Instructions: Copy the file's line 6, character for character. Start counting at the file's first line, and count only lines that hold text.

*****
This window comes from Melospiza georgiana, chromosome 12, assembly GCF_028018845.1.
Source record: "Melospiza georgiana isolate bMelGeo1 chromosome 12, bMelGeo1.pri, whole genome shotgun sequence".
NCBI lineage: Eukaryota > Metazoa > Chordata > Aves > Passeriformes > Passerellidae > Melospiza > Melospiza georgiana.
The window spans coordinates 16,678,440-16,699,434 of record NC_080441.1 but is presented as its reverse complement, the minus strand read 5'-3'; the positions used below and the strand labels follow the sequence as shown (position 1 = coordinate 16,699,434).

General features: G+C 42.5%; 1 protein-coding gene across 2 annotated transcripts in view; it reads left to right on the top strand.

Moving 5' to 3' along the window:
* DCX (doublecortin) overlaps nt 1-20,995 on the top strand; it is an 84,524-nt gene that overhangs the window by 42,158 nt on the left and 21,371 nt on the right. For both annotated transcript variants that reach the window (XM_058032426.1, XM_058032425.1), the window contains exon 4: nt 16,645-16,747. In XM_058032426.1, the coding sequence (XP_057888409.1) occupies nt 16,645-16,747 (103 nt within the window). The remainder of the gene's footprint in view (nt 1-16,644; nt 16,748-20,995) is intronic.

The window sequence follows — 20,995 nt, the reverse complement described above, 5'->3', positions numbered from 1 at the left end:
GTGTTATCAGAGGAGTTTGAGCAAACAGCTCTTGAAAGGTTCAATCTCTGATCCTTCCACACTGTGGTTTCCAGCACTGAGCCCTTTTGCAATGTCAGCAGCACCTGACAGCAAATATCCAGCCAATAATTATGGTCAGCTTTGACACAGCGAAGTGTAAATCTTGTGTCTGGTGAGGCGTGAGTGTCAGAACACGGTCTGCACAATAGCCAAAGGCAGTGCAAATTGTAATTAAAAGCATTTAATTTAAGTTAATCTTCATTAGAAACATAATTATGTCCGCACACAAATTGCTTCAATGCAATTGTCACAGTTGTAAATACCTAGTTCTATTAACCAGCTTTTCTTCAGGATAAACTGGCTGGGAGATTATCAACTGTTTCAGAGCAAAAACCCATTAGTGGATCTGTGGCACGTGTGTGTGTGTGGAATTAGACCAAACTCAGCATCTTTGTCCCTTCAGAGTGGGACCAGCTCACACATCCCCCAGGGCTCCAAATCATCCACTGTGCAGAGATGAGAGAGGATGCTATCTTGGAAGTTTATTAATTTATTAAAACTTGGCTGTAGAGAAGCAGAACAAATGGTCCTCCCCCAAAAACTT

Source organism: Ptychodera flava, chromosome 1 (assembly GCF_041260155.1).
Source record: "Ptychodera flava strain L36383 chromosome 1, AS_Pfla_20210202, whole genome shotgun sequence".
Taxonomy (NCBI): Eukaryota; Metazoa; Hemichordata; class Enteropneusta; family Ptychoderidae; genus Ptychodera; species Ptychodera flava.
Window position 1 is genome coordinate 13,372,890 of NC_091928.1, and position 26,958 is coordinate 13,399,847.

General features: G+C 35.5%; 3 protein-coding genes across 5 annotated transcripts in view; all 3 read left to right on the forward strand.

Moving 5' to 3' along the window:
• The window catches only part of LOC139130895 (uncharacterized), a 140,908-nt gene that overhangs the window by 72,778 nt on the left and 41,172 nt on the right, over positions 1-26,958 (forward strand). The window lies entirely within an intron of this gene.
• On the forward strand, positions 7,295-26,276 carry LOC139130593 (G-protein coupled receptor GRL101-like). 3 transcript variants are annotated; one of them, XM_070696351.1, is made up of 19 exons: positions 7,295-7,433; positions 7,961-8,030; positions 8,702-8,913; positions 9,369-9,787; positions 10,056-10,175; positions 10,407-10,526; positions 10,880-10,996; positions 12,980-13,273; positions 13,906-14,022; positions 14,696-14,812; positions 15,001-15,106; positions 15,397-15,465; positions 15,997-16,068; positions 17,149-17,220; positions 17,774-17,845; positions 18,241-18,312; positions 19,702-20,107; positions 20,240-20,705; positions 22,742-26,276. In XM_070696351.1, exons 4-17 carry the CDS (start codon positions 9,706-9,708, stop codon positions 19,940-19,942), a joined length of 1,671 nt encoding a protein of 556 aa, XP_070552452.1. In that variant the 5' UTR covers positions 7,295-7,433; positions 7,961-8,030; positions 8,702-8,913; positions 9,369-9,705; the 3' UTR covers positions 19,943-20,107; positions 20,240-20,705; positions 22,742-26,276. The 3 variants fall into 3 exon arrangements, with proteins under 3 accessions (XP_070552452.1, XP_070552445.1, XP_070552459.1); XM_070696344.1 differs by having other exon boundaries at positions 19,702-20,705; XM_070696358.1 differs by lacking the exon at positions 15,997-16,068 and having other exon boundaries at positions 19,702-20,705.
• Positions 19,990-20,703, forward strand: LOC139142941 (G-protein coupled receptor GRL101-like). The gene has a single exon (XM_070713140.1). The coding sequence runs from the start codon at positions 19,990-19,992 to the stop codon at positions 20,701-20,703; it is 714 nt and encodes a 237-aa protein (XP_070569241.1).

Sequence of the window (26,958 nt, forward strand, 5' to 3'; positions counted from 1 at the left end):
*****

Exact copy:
Moving 5' to 3' along the window: